The Journey

Three Friends Rise to Celebrity Status for One Night

By Daniel Walters

Personal Essay

So there I was on New Year's Eve, teeth shivering, glasses foggy – and butt absolutely covered in writing.

On other New Year's Eves, my traditions consisted of sitting at home, drinking expired eggnog alone and watching the "Will It Float?" segment on David Letterman. If it floated, I knew the next year would be a good one. It never floated. As storied and epic as those days were, however, they were not to last.

The toppling of tradition came in the form of two impish Whitworth friends: Beau Chevassus and Matt Park, ambassadors of the unexpected.

Matt and Beau, instead of wearing the latest fashions from Abercrombie or Banana Republic, tend to dress as either ninjas or mimes. Beau's alter-ego is a small hand puppet named Obadiah Bible Boy who aggressively quotes non-existent Scripture. Matt and Beau were the ones who lived in a house littered with shuriken, gongs and booby traps. They were the ones behind that squid being inexplicably placed in one of the dining hall's Jell-O cups. And they were the ones who changed the face of New Year's with one simple conversation.

It began, as most whimsical adventures do, in the college dining hall.

"Would you be willing …" Matt asked, mischievous gleam in his eye, "to spend New Year's Eve walking around downtown dressed in an asbestos suit that people can write on with Sharpies?"

I stopped in mid-bite, tentacles of spaghetti hanging limply out of my mouth. Frankly, it sounded not only completely ridiculous, but downright humiliating. Was I merely a jester, whose sole purpose was to amuse my betters? What kind of guy did Matt think I was, who would just do anything …

My friend continued, "Boss says he'll pay $100."

"I'm in!"

Normally, I would not sacrifice such a scintillating evening for a night of public humiliation. But for $100? There are very few things I would not do for $100.

So when the fateful date rolled around, I was apprehensive but prepared to take one for the wallet. We headed downtown and donned our costumes: simple white painter's suits, white facemasks and dark sunglasses. Each featureless white form looked like Adam before God added the paint. Like a member of the Blue Man Group after an unfortunate laundry mishap. Like a shaved anorexic yeti.

"Hey, we kinda look like that bank robber-terrorist Clive Owen, in the Spike Lee-directed movie 'Inside Man,'" I observed.

Apparently the Riverpark Square Mall Security Officer thought so, too.

No longer welcomed in the mall, we headed elsewhere. We band of merry men, daring to wear white after Labor Day, set out into the crisp black night, our only weapons an arsenal of colored Sharpie markers.

Our first victims came slowly. Our early conversations sounded like this:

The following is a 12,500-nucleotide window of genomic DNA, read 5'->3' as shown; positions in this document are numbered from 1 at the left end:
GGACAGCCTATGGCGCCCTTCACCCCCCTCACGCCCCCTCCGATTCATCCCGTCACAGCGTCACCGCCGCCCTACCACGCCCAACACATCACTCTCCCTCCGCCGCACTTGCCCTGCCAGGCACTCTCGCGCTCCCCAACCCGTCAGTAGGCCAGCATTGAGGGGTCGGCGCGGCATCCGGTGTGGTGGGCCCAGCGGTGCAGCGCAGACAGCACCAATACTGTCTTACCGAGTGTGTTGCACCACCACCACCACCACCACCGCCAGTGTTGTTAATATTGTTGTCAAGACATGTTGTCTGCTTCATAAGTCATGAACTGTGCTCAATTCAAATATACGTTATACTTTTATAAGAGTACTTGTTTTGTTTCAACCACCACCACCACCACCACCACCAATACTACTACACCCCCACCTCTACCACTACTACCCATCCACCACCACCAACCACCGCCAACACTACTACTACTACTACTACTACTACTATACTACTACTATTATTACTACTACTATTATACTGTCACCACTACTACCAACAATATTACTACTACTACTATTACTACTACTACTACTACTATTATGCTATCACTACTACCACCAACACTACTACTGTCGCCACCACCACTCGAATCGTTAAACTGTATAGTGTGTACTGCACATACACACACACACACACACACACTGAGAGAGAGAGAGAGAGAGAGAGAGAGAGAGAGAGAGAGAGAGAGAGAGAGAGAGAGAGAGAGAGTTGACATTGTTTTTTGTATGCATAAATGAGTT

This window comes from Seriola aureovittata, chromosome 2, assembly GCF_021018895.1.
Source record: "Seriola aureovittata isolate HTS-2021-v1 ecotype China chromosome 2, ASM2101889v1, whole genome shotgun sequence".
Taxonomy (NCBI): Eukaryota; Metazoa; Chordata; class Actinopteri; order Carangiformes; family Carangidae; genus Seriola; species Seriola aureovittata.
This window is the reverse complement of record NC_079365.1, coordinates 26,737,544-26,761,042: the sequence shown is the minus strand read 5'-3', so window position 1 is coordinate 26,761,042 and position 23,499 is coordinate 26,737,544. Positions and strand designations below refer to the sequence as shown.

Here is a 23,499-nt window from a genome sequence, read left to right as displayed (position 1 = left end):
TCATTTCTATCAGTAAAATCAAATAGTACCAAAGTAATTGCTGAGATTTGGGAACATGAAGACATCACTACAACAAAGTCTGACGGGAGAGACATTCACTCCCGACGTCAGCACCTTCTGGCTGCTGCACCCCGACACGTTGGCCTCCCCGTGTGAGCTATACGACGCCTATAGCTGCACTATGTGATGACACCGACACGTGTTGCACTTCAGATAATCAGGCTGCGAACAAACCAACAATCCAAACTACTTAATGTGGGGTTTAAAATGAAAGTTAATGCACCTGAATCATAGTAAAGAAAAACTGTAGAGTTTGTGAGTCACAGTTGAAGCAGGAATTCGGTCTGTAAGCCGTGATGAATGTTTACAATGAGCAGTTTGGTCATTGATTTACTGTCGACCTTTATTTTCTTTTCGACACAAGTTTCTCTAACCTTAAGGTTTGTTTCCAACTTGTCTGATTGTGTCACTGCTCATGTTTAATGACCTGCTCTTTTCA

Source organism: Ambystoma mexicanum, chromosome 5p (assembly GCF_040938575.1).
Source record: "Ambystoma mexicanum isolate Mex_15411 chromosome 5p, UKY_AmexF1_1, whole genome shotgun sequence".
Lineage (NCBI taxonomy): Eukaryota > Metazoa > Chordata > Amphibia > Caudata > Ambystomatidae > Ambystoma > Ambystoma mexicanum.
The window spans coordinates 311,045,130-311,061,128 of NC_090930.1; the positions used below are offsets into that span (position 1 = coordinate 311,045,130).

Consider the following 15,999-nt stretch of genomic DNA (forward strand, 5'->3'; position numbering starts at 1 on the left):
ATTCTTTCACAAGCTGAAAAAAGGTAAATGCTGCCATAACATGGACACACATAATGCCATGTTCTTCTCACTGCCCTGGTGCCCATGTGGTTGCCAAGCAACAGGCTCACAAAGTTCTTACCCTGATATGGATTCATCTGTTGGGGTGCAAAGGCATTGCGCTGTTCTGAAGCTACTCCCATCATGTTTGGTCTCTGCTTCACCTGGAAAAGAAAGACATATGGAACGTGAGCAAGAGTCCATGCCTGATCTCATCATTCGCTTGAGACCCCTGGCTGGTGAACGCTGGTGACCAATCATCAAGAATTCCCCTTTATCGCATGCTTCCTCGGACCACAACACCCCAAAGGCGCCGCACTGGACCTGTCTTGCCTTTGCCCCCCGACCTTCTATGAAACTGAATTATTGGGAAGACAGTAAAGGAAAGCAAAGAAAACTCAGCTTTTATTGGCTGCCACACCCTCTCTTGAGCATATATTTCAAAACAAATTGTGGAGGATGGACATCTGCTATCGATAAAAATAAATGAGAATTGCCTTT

"Excuse me, sir or madam. Would you like to write on my body?"

"Uh … why …?"

"For New Year's!"

"Okay ... What do you want me to write?"

"Oh, that's entirely up to you. You're the artist! Sign your name! Pen a sonnet! Write your credit card number and PIN! Draw a map to buried treasure!"

"I'm gonna write 'Happy New Year.' Is that okay?"

"Yes, that's a popular one tonight, for some reason."

As the night ebbed, word of mouth spread. Soon we were surrounded by a gaggle of giggling girls, all wanting to sign our person in person. For a moment, I had a vague sense of what it was like to be the Beatles. But instead of the adolescent girls asking for my autograph, they were asking to give me theirs.

A beautiful thing about our disguises was the anonymity they provided. We could pass by oblivious friends and associates, who were ignorant to our true identities.

A familiar gentleman began to sign Matt's shoulder.

"Write 'Make it So,'" I slyly suggested, knowing the gentleman's proclivity for "Star Trek" quotes.

"It's like you read my mind," he replied.

"Oh, I know you even better than you know, Dr. Ingram, associate academic dean at Whitworth."

We began to weave an elaborate, contradictory web of lies as our back-story.

"Our names?" we would say, "Oh, we're all called Hugo. That's how we met. We're known as The Three Hugos and we tour the country putting on shows."

Or perhaps, "We're doing this to raise awareness of the plight of the Frumious Bandersnatch. It's an adorable marsupial from Indonesia nearing extinction due to urban sprawl."

And finally, "We're going to be put in a time capsule after this is done, so future archeologists will always remember the wondrous beauty of 2006."

The public reaction to our sociological experiment included glares, eye-rolls, pursed lips, handshakes, high-fives, laughter and horrified confusion. By the end, we had been transformed. We were no longer mere men. We were walking restroom walls crowded with signatures, phone numbers, hearts, stickmen, profanity, crudity and swastikas. (Some people might have misinterpreted the reasoning behind our all-white masked costumes.)

As the clock struck midnight, as peonies and chrysanthemums shattered the night sky, I smiled. I could have made the boring choice and gone the eggnog-and-Letterman route. I could have chosen safer friends, friends who would not ruin my reputation with my other, more popular associates. I could have doused the idea with a flurry of sarcasm and sneering cynicism.

But if I'd refused to take a risk, if I had decided such an inane activity was beneath me, I would have missed out on a wonderful experience, interesting friends and, most important, $100.

Such is the story of how, on one cold New Year's night, three travelers named Hugo saved the Bandersnatch from extinction and made history. Or so I have heard.